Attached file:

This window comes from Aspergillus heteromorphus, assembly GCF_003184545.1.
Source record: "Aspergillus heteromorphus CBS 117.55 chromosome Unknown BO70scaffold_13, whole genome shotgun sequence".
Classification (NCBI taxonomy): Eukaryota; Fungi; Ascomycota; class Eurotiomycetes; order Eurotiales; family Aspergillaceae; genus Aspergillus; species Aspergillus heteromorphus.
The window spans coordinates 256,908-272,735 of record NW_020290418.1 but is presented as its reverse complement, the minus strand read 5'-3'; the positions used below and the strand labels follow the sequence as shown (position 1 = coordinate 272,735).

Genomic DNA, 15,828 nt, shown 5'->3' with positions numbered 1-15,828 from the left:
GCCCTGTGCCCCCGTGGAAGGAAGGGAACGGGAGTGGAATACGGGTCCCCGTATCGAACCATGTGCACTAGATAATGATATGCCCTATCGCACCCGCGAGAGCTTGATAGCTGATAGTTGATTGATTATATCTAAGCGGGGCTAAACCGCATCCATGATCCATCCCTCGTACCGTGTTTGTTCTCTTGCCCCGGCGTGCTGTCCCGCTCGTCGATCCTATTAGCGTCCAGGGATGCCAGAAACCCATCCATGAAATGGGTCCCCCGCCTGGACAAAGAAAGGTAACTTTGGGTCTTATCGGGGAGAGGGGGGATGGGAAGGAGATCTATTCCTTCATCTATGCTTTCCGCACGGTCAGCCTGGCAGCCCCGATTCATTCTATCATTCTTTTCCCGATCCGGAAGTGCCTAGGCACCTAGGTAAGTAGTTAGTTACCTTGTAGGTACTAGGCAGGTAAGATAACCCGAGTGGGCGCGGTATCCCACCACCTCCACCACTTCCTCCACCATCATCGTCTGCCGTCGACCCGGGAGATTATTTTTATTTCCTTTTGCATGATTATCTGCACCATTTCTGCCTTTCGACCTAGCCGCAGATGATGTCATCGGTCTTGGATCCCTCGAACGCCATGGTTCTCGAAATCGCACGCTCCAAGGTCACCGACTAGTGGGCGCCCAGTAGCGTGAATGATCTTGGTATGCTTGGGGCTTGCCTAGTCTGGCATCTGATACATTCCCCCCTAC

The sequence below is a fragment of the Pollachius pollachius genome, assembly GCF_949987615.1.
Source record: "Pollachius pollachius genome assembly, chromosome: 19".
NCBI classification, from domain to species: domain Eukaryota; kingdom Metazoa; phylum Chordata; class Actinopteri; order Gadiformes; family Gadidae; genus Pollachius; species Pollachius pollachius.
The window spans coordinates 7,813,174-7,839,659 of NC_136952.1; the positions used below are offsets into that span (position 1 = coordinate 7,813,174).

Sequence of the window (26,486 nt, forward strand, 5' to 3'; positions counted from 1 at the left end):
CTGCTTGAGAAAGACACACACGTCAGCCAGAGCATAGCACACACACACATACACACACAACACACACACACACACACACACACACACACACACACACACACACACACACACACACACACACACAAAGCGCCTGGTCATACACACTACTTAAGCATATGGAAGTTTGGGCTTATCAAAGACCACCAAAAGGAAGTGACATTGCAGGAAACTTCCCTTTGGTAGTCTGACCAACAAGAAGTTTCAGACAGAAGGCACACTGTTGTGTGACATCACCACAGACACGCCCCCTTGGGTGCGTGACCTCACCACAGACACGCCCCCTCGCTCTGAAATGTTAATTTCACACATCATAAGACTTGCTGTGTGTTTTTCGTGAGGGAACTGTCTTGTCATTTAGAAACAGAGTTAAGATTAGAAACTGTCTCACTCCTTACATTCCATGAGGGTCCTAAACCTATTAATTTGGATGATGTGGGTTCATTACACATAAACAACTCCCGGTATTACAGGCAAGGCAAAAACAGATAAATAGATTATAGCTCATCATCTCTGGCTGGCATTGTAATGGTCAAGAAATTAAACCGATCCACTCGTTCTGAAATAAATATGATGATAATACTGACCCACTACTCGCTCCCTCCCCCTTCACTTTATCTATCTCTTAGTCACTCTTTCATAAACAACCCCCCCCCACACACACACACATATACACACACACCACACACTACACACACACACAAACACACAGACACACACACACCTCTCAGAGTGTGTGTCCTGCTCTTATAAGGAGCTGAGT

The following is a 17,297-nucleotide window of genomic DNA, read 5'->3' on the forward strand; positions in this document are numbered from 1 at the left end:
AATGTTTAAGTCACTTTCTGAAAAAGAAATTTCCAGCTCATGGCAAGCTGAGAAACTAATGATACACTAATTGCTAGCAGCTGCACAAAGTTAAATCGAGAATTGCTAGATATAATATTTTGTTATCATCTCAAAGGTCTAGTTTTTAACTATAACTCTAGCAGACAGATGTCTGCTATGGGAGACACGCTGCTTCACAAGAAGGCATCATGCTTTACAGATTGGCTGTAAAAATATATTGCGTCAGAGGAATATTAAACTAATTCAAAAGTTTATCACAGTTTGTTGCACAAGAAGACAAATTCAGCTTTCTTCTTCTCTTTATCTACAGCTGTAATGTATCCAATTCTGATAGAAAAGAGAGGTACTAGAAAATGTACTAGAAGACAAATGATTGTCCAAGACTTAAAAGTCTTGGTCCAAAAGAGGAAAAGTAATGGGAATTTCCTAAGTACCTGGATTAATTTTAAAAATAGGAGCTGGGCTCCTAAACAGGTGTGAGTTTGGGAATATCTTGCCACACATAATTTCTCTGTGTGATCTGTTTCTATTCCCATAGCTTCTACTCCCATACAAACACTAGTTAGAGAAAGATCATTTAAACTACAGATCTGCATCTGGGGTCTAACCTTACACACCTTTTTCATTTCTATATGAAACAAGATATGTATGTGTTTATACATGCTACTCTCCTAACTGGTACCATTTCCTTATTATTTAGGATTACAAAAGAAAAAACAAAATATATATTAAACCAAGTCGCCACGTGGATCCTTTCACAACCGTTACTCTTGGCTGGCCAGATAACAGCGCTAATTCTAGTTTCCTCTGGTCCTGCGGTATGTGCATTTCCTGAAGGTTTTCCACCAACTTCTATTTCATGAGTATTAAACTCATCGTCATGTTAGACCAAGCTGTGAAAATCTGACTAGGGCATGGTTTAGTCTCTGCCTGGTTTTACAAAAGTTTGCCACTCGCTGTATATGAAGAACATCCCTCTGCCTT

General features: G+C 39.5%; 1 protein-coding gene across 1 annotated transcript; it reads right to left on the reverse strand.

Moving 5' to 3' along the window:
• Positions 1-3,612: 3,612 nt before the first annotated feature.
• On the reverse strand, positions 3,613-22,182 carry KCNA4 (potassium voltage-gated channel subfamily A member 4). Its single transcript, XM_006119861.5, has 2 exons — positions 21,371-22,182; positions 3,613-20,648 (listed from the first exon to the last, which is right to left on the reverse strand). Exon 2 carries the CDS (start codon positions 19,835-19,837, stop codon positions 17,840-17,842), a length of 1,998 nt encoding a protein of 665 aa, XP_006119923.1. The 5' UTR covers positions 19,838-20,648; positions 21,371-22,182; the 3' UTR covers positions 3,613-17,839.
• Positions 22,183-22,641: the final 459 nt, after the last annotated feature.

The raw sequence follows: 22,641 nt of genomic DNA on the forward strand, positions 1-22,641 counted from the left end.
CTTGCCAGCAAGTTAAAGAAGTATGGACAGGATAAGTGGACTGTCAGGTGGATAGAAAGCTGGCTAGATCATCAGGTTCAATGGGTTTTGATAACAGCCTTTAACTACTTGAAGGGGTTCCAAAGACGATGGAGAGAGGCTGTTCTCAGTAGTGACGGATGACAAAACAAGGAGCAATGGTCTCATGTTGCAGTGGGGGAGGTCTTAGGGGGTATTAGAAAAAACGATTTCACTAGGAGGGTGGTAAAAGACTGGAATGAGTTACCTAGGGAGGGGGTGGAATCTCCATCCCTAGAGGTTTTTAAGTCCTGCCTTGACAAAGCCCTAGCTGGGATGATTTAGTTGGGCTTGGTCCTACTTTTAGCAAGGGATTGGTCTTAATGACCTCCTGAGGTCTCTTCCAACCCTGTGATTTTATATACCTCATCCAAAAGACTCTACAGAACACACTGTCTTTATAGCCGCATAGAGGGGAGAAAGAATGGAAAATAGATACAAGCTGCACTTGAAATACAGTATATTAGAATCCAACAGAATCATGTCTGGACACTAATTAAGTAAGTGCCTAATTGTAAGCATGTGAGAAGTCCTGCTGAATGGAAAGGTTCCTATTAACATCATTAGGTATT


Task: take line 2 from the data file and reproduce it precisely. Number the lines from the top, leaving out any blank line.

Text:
Source record: "Aspergillus heteromorphus CBS 117.55 chromosome Unknown BO70scaffold_13, whole genome shotgun sequence".